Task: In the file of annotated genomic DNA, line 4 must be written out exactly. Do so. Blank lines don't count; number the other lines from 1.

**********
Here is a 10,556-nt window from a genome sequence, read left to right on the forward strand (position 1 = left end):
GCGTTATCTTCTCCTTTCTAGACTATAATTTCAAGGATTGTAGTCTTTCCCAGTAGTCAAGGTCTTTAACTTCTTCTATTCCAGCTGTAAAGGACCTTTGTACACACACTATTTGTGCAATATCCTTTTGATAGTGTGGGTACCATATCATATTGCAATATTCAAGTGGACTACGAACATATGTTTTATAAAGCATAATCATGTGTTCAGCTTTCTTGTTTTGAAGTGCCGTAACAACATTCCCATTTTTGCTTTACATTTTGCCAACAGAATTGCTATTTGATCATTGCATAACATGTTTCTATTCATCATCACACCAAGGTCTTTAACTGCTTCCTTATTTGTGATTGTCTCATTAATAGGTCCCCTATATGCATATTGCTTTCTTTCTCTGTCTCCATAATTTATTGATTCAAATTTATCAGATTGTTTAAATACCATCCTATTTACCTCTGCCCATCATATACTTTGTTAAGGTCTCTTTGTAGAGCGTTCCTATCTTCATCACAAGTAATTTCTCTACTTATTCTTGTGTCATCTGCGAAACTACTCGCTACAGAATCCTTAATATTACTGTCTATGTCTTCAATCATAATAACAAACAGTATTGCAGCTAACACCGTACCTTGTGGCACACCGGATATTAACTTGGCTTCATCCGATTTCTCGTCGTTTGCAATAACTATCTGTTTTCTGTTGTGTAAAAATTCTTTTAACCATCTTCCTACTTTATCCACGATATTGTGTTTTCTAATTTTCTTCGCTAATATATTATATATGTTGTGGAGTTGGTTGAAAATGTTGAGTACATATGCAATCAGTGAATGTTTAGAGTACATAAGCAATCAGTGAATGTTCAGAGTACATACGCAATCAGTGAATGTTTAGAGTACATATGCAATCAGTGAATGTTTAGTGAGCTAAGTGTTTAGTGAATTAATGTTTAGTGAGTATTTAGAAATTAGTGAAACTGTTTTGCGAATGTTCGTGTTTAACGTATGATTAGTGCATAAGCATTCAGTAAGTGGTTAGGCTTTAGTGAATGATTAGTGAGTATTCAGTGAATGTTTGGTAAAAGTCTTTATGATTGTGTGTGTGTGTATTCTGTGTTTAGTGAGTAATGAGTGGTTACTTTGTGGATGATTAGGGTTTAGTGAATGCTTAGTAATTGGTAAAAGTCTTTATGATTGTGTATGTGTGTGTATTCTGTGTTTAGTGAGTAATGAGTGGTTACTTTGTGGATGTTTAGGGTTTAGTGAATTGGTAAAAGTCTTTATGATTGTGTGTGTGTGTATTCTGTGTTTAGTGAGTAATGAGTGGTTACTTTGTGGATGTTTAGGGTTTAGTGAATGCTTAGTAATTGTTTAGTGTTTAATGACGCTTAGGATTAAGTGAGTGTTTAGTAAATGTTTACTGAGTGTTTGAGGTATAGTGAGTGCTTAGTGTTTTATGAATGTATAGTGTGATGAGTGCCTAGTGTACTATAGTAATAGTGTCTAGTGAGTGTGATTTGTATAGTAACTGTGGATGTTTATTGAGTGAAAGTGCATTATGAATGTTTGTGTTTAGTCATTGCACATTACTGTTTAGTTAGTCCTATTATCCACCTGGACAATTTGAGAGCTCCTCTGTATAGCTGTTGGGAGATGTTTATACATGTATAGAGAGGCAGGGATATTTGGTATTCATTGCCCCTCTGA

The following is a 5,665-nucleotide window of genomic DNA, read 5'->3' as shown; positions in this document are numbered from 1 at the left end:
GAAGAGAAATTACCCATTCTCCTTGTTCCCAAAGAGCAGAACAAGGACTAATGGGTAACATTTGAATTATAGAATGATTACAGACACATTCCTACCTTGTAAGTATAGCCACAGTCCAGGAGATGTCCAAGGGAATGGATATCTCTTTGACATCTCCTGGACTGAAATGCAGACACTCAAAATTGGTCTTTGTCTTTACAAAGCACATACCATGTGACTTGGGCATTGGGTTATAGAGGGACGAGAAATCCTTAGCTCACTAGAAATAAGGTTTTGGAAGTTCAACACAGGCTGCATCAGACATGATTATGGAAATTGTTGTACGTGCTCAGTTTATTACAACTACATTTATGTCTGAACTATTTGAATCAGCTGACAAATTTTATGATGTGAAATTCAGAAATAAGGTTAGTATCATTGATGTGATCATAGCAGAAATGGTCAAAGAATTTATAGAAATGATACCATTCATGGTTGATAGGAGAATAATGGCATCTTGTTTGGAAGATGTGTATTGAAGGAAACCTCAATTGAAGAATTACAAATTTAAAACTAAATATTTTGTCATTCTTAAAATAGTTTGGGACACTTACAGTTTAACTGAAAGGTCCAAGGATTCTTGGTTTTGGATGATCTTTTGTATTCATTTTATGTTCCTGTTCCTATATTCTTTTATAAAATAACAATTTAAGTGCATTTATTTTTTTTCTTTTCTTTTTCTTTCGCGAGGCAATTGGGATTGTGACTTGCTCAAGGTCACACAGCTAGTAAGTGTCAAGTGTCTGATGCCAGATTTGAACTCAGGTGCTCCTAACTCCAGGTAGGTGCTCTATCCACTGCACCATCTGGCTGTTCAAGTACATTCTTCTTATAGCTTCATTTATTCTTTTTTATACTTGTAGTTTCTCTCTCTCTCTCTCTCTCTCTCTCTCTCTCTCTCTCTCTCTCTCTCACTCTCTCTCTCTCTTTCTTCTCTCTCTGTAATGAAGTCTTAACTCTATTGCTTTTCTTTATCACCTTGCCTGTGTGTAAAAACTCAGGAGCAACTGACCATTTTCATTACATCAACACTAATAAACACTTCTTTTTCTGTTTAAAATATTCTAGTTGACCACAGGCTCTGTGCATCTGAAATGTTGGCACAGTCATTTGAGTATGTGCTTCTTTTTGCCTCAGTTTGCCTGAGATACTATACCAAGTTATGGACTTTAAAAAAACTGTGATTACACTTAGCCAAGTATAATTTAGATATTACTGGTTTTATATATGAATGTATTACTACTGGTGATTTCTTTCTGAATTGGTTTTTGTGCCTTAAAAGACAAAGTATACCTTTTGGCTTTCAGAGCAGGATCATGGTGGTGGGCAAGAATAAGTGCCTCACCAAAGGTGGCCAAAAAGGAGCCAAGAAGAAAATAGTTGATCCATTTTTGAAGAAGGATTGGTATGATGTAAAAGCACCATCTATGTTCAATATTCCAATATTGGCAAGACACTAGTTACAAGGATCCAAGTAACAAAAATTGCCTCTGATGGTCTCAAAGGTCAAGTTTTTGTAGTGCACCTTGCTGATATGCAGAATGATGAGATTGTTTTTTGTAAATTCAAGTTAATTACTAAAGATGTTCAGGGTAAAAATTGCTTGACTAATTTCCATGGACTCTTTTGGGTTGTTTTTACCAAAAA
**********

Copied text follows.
GAAGAGAAATTACCCATTCTCCTTGTTCCCAAAGAGCAGAACAAGGACTAATGGGTAACATTTGAATTATAGAATGATTACAGACACATTCCTACCTTGTAAGTATAGCCACAGTCCAGGAGATGTCCAAGGGAATGGATATCTCTTTGACATCTCCTGGACTGAAATGCAGACACTCAAAATTGGTCTTTGTCTTTACAAAGCACATACCATGTGACTTGGGCATTGGGTTATAGAGGGACGAGAAATCCTTAGCTCACTAGAAATAAGGTTTTGGAAGTTCAACACAGGCTGCATCAGACATGATTATGGAAATTGTTGTACGTGCTCAGTTTATTACAACTACATTTATGTCTGAACTATTTGAATCAGCTGACAAATTTTATGATGTGAAATTCAGAAATAAGGTTAGTATCATTGATGTGATCATAGCAGAAATGGTCAAAGAATTTATAGAAATGATACCATTCATGGTTGATAGGAGAATAATGGCATCTTGTTTGGAAGATGTGTATTGAAGGAAACCTCAATTGAAGAATTACAAATTTAAAACTAAATATTTTGTCATTCTTAAAATAGTTTGGGACACTTACAGTTTAACTGAAAGGTCCAAGGATTCTTGGTTTTGGATGATCTTTTGTATTCATTTTATGTTCCTGTTCCTATATTCTTTTATAAAATAACAATTTAAGTGCATTTATTTTTTTTCTTTTCTTTTTCTTTCGCGAGGCAATTGGGATTGTGACTTGCTCAAGGTCACACAGCTAGTAAGTGTCAAGTGTCTGATGCCAGATTTGAACTCAGGTGCTCCTAACTCCAGGTAGGTGCTCTATCCACTGCACCATCTGGCTGTTCAAGTACATTCTTCTTATAGCTTCATTTATTCTTTTTTATACTTGTAGTTTCTCTCTCTCTCTCTCTCTCTCTCTCTCTCTCTCTCTCTCTCTCTCTCACTCTCTCTCTCTCTTTCTTCTCTCTCTGTAATGAAGTCTTAACTCTATTGCTTTTCTTTATCACCTTGCCTGTGTGTAAAAACTCAGGAGCAACTGACCATTTTCATTACATCAACACTAATAAACACTTCTTTTTCTGTTTAAAATATTCTAGTTGACCACAGGCTCTGTGCATCTGAAATGTTGGCACAGTCATTTGAGTATGTGCTTCTTTTTGCCTCAGTTTGCCTGAGATACTATACCAAGTTATGGACTTTAAAAAAACTGTGATTACACTTAGCCAAGTATAATTTAGATATTACTGGTTTTATATATGAATGTATTACTACTGGTGATTTCTTTCTGAATTGGTTTTTGTGCCTTAAAAGACAAAGTATACCTTTTGGCTTTCAGAGCAGGATCATGGTGGTGGGCAAGAATAAGTGCCTCACCAAAGGTGGCCAAAAAGGAGCCAAGAAGAAAATAGTTGATCCATTTTTGAAGAAGGATTGGTATGATGTAAAAGCACCATCTATGTTCAATATTCCAATATTGGCAAGACACTAGTTACAAGGATCCAAGTAACAAAAATTGCCTCTGATGGTCTCAAAGGTCAAGTTTTTGTAGTGCACCTTGCTGATATGCAGAATGATGAGATTGTTTTTTGTAAATTCAAGTTAATTACTAAAGATGTTCAGGGTAAAAATTGCTTGACTAATTTCCATGGACTCTTTTGGGTTGTTTTTACCAAAAA